David Grabbe continues his exposition of Dominion Theology, a doctrine derived in part from a misapplication of two parables in Matthew 13:32-33, both of which assume that the phenomenal growth of 1.) the mustard plant into a grotesque tree housing birds and 2.) the leavening which puffs up the dough, indicates that the Kingdom of God was to spread through the dramatic growth of church membership. The point of the mustard plant was that it had become a habitation for demons, while the meaning of the growth of leavened dough was that the Kingdom of God had grown corrupt by becoming leavened with Halakhic traditions, including bald-faced pagan traditions, Gnostic varieties of Judaism, and shameless hypocritical behavior exhibited by the Jewish leadership of Christ's time. Dominion theology is one of the dangerous false doctrines threatening to leaven God's Church. Certainly, God is not finished with physical Israel, but the Israel of God has the unique opportunity to "do it right" by consuming the unleavened bread of sincerity and truth.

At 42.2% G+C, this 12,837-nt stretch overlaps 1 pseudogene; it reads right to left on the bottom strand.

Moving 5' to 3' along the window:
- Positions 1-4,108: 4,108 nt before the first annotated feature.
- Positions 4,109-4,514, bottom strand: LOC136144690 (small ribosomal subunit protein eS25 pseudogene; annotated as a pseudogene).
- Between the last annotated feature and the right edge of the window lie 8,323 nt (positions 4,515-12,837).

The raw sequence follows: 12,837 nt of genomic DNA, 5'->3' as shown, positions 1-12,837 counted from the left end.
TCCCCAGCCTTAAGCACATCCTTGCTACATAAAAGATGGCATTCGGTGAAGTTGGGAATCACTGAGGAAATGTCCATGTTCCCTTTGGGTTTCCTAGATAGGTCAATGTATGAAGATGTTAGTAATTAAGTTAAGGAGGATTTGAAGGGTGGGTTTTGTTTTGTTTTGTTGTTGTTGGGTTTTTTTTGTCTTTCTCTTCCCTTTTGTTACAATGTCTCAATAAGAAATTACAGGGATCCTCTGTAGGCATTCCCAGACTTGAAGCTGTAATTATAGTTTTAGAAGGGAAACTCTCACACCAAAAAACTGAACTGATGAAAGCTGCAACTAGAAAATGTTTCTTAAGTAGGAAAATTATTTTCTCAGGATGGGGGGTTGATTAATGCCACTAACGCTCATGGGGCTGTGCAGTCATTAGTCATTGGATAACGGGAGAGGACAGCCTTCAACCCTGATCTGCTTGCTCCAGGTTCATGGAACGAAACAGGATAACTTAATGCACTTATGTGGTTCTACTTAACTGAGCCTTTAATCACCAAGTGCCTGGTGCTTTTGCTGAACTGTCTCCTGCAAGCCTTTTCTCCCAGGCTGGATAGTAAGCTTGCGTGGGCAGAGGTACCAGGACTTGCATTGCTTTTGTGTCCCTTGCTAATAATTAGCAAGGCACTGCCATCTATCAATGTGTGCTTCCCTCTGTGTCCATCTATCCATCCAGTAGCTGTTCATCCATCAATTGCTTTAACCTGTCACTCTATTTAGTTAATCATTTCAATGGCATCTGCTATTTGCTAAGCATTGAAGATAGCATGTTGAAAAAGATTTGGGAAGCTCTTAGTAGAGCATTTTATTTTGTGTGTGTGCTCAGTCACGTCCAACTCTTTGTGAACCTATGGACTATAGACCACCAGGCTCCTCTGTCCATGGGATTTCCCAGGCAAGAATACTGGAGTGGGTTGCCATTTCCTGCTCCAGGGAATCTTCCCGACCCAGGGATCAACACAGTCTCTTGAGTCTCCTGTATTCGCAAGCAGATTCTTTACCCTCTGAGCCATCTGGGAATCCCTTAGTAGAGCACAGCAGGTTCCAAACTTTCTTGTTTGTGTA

Richard Ritenbaugh, observing that pagan fertility rites and sun worship have nothing to do with the resurrection or ascension of Christ, asserts that Christmas, Easter, as well as the concepts of "amazing grace," and "unmerited pardon" are far cries from the Bible's definition of Christianity. Because he sought to avoid the appearance of endorsing the syrupy cheap grace advanced by Protestant thinkers, Herbert W. Armstrong de-emphasized the birth, resurrection, and ascension of Christ. As a result, the Church came to lose some valuable insights about those events. Neither Christmas or Easter appear in the Feasts of the Lord (Leviticus 23), but we find plenty of emphasis on the resurrection and ascension of Christ in the Holy Days. The wave-sheaf offering, for example, appearing between Unleavened Bread and Pentecost and symbolizing the Father's acceptance of Christ as First of the First Fruits, provides the means for our ultimate acceptance as First Fruits as well. Christ's ascension enables Christ to serve before the Father as our High Priest, mediating between man and God. It also facilitates 1.) His gifting the Church for equipping the saints, 2.) His pouring out the Holy Spirit on us, 3.) His aiding us when we are tempted, 4.) His healing us when we are sick, 5.) His guarding us from the evil one and 5) His preparing a place for us in God's Kingdom. Realizing that the apostles wrote frequently about Christ's resurrection and ascension, we must be willing to share their perspective.